Question: “When is a block rim not a block rim?”
Answer: “When it is a Tony Pass Block Rim”

During the first weekend in May of 2002, I had a rare chance to see the secret process Tony Pass uses to assemble his rims. I am not in a position to divulge the information that I now have about these rims, but I learned some very interesting things about the process and the finished product. The purpose of this page is to share what I can with you, so you can understand what makes these rims special.

When most people think of a block rim, they think of the kind of banjo rim that is pictured on the front cover of Roger Siminoff's book Constructing a 5 String Banjo. There is a good reason for this. For many years, the Siminoff book has been the “Bible” of banjo builders. Others might think of the decorative block rim that is picture in the instructions for building a banjo that were written by Dr. Burt Brent and published in Earl Scruggs and the 5 String Banjo. These books are the only books that discuss banjo construction that most people are familiar with. Each of these ideas has some merit. However, the only one of them that is really worth considering from a structural and tonal basis is the idea that Roger Siminoff has. The other method leaves the banjo with large areas of end grain showing, and this is particularly undersirable for a number of reasons, not the least of which is the difficulty in finishing it.

Close examination of the rim on the front cover of the Siminoff book will reveal that there are many areas where the blocks forming the rim do not meet properly. This causes thick glue lines between some of the blocks. One outstanding example of such a line is in the center layer of the rim on the cover, in a direct line below the left thumb of the person holding the banjo rim. This line looks to be about 1/16 of an inch thick. Structurally speaking, this is not good. Acoustically speaking, it is also not good.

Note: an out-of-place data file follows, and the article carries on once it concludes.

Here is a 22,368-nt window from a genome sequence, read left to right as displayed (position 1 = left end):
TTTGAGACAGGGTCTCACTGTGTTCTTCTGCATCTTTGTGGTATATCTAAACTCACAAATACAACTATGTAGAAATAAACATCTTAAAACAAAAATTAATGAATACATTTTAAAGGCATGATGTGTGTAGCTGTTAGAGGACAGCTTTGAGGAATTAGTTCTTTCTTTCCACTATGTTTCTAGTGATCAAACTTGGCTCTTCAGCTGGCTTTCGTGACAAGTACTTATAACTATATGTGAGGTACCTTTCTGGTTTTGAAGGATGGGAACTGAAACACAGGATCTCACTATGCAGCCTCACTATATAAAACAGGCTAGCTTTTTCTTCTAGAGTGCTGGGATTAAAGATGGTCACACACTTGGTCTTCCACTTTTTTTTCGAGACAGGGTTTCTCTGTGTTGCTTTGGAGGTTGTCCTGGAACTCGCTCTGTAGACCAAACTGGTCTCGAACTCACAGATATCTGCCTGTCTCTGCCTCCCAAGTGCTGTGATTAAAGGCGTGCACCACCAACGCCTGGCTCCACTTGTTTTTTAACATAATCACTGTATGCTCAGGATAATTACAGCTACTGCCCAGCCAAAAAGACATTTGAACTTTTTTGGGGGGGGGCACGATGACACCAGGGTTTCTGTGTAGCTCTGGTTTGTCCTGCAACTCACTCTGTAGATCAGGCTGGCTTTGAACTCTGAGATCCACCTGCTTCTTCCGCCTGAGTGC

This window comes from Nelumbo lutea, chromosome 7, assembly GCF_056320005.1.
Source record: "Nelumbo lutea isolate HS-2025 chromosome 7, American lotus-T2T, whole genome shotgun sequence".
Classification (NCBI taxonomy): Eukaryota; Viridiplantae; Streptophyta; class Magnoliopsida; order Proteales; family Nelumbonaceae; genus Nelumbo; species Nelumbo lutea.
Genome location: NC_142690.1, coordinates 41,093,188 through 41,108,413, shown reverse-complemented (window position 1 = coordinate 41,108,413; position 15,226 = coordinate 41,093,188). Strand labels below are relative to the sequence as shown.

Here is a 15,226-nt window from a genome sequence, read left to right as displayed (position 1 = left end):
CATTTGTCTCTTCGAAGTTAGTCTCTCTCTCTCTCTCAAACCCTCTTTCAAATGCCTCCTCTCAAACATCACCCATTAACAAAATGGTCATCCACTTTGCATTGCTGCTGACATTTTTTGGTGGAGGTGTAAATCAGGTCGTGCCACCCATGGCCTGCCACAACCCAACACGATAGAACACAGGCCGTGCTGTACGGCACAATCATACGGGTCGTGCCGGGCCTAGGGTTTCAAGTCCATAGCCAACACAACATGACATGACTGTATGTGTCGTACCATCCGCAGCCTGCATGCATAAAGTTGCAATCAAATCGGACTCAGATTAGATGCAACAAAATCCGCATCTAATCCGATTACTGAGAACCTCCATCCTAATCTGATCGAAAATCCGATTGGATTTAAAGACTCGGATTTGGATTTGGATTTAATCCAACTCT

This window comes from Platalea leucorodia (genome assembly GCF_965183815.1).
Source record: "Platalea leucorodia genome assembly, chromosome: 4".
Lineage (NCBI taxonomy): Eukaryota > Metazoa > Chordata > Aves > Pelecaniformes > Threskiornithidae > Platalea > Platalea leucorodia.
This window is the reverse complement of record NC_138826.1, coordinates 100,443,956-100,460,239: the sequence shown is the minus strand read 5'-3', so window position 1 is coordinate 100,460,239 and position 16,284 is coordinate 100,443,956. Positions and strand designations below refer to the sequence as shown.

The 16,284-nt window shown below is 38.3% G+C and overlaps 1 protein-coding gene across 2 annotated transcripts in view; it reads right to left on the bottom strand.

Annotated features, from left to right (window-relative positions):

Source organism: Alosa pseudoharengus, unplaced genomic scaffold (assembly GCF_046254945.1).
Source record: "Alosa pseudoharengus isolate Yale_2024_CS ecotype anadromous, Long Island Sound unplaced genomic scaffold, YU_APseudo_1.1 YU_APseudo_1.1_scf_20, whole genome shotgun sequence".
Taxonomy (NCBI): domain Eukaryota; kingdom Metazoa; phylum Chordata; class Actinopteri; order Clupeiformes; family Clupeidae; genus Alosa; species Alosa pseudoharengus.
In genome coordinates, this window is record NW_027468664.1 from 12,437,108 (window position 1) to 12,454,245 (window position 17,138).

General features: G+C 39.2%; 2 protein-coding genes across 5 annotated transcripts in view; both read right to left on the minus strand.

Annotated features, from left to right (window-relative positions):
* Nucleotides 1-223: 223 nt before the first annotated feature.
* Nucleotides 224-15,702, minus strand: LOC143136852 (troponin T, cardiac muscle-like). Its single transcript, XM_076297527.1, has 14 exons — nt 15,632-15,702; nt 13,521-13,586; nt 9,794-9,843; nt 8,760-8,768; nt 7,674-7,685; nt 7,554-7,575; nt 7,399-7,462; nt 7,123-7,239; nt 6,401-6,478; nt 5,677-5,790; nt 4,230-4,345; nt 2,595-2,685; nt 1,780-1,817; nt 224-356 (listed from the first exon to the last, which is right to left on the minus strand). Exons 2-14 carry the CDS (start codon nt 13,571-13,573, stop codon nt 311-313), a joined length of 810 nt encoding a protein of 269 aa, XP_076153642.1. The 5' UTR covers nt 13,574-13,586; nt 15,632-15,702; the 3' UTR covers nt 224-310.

This is where Tony's rims are radically different from the ones that most of us know about.

When Tony makes the 24 blocks that form the rim, he machines them to their final shape rather than simply cutting and sanding them. The fit is virtually perfect. Each surface is flat and is perfectly mated to the one it fits against. They are then glued together in such a way that the glue joint is no longer a glue joint -- it becomes a “glued joint.”

Well, what's the difference? Interestingly enough, it is a very significant difference. At each glued area, so much of the glue is squeezed out that wood touches wood for the entire joint. All the glue that is left is forced into the pores of the wood. This is also true of the glued joints between the three layers of wood. Basically, the amount of glue that is left in the rim is such an insignificant amount that you could put it into a thimble and still put your little finger into it.

And it is an incredibly strong joint. Tony routinely strength tests the pieces he saws off of the corners of the octagons that become the rim layers. They are strong enough that they are virtually unbreakable.

So what does this mean in terms of a banjo rim? Well, instead of having a rim that is 24 separate pieces, you now have a rim that is, for all intents and purposes a single piece of wood. And this is a very efficient type of rim, acoustically speaking. For all practical purposes, it vibrates as a single unit.

Tony does not claim that these rims will give you a pre-war sound, whatever that is. What he does claim, and these rims back him up, is that a banjo that has one of these rims in it will have a more powerful, cleaner sound that is quite rich.*

The average 3-ply rim has more than 144 square inches of glue in it. The Tony Pass block rim has less than 70 square inches of glue. That's important. Many banjo specialists feel that glue absorbs sound. They may be right. In the Tony Pass rims, there is so little glue and so much direct contact between the surfaces, that the rim becomes a unit.